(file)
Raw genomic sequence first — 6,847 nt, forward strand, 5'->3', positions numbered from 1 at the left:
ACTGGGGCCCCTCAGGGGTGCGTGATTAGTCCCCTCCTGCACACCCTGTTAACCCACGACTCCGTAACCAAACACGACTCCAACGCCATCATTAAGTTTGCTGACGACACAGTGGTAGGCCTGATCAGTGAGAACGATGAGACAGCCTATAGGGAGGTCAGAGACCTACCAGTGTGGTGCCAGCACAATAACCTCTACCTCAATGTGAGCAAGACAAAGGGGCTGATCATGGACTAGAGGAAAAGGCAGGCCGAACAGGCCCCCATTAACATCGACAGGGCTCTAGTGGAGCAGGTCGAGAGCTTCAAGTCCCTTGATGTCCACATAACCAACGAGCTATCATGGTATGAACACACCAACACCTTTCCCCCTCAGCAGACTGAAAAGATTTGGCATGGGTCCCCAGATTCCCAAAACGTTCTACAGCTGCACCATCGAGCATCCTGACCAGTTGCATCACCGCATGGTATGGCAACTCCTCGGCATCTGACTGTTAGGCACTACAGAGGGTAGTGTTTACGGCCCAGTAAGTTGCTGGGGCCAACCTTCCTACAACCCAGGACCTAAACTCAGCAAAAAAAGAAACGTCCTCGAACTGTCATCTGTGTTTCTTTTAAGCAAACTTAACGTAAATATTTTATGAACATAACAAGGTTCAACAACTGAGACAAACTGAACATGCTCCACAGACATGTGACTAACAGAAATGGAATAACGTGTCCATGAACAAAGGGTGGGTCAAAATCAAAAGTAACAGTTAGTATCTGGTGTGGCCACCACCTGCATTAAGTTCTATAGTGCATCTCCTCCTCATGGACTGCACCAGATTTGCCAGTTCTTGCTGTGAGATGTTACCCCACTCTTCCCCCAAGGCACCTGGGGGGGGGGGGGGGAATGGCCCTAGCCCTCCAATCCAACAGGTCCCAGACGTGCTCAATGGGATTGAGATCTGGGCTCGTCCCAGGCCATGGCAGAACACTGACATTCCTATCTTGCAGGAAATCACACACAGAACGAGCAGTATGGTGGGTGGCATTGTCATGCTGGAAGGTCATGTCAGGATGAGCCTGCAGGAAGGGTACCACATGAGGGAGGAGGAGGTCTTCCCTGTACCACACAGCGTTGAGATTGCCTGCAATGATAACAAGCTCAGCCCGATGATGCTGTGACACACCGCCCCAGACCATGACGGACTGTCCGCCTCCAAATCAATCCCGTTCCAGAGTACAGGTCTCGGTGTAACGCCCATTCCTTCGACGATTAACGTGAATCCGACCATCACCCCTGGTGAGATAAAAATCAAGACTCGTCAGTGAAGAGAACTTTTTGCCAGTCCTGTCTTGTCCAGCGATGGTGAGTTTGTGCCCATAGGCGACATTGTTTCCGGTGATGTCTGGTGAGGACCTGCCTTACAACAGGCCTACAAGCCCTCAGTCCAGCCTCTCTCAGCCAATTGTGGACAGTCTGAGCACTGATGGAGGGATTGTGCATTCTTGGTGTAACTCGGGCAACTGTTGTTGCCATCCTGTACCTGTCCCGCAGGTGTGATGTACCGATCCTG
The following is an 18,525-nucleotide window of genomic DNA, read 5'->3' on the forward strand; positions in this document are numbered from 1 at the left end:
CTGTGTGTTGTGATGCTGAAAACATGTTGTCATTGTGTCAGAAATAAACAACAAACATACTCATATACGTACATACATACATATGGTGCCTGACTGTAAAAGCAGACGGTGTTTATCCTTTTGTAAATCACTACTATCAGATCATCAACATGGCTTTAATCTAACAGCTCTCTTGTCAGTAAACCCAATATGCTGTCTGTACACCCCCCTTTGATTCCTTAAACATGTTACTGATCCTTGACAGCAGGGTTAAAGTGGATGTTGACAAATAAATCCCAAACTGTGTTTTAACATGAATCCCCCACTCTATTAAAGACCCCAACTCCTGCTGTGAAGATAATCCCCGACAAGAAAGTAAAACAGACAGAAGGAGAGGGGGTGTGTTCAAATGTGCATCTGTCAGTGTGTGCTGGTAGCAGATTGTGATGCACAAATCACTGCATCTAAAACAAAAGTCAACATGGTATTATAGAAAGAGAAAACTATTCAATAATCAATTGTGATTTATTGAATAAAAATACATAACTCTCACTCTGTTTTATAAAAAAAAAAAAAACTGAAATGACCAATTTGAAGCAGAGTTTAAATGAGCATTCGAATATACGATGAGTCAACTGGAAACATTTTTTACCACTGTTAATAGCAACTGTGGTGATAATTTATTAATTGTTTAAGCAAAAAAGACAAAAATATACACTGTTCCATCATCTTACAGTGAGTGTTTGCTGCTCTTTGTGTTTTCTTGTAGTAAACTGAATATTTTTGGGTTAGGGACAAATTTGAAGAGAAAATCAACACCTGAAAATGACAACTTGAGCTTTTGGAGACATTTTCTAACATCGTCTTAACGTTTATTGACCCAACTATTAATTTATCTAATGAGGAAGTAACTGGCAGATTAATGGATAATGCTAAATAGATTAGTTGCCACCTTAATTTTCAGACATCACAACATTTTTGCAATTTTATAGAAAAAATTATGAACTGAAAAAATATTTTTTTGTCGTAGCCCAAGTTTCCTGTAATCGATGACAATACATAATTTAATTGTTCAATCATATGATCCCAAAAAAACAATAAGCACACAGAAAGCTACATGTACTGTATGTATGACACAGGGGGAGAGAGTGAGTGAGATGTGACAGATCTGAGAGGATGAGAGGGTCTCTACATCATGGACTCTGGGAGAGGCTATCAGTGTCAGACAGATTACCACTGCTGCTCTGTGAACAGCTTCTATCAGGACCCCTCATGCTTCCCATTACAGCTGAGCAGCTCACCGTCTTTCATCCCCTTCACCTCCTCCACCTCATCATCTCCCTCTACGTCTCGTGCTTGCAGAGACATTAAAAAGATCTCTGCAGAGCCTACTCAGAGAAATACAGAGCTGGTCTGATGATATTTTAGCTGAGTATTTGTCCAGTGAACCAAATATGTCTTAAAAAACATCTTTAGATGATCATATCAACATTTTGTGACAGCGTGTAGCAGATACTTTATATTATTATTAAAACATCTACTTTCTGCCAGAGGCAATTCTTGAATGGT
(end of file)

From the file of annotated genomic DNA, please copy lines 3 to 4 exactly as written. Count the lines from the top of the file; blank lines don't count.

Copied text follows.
The following is an 18,525-nucleotide window of genomic DNA, read 5'->3' on the forward strand; positions in this document are numbered from 1 at the left end:
CTGTGTGTTGTGATGCTGAAAACATGTTGTCATTGTGTCAGAAATAAACAACAAACATACTCATATACGTACATACATACATATGGTGCCTGACTGTAAAAGCAGACGGTGTTTATCCTTTTGTAAATCACTACTATCAGATCATCAACATGGCTTTAATCTAACAGCTCTCTTGTCAGTAAACCCAATATGCTGTCTGTACACCCCCCTTTGATTCCTTAAACATGTTACTGATCCTTGACAGCAGGGTTAAAGTGGATGTTGACAAATAAATCCCAAACTGTGTTTTAACATGAATCCCCCACTCTATTAAAGACCCCAACTCCTGCTGTGAAGATAATCCCCGACAAGAAAGTAAAACAGACAGAAGGAGAGGGGGTGTGTTCAAATGTGCATCTGTCAGTGTGTGCTGGTAGCAGATTGTGATGCACAAATCACTGCATCTAAAACAAAAGTCAACATGGTATTATAGAAAGAGAAAACTATTCAATAATCAATTGTGATTTATTGAATAAAAATACATAACTCTCACTCTGTTTTATAAAAAAAAAAAAAACTGAAATGACCAATTTGAAGCAGAGTTTAAATGAGCATTCGAATATACGATGAGTCAACTGGAAACATTTTTTACCACTGTTAATAGCAACTGTGGTGATAATTTATTAATTGTTTAAGCAAAAAAGACAAAAATATACACTGTTCCATCATCTTACAGTGAGTGTTTGCTGCTCTTTGTGTTTTCTTGTAGTAAACTGAATATTTTTGGGTTAGGGACAAATTTGAAGAGAAAATCAACACCTGAAAATGACAACTTGAGCTTTTGGAGACATTTTCTAACATCGTCTTAACGTTTATTGACCCAACTATTAATTTATCTAATGAGGAAGTAACTGGCAGATTAATGGATAATGCTAAATAGATTAGTTGCCACCTTAATTTTCAGACATCACAACATTTTTGCAATTTTATAGAAAAAATTATGAACTGAAAAAATATTTTTTTGTCGTAGCCCAAGTTTCCTGTAATCGATGACAATACATAATTTAATTGTTCAATCATATGATCCCAAAAAAACAATAAGCACACAGAAAGCTACATGTACTGTATGTATGACACAGGGGGAGAGAGTGAGTGAGATGTGACAGATCTGAGAGGATGAGAGGGTCTCTACATCATGGACTCTGGGAGAGGCTATCAGTGTCAGACAGATTACCACTGCTGCTCTGTGAACAGCTTCTATCAGGACCCCTCATGCTTCCCATTACAGCTGAGCAGCTCACCGTCTTTCATCCCCTTCACCTCCTCCACCTCATCATCTCCCTCTACGTCTCGTGCTTGCAGAGACATTAAAAAGATCTCTGCAGAGCCTACTCAGAGAAATACAGAGCTGGTCTGATGATATTTTAGCTGAGTATTTGTCCAGTGAACCAAATATGTCTTAAAAAACATCTTTAGATGATCATATCAACATTTTGTGACAGCGTGTAGCAGATACTTTATATTATTATTAAAACATCTACTTTCTGCCAGAGGCAATTCTTGAATGGT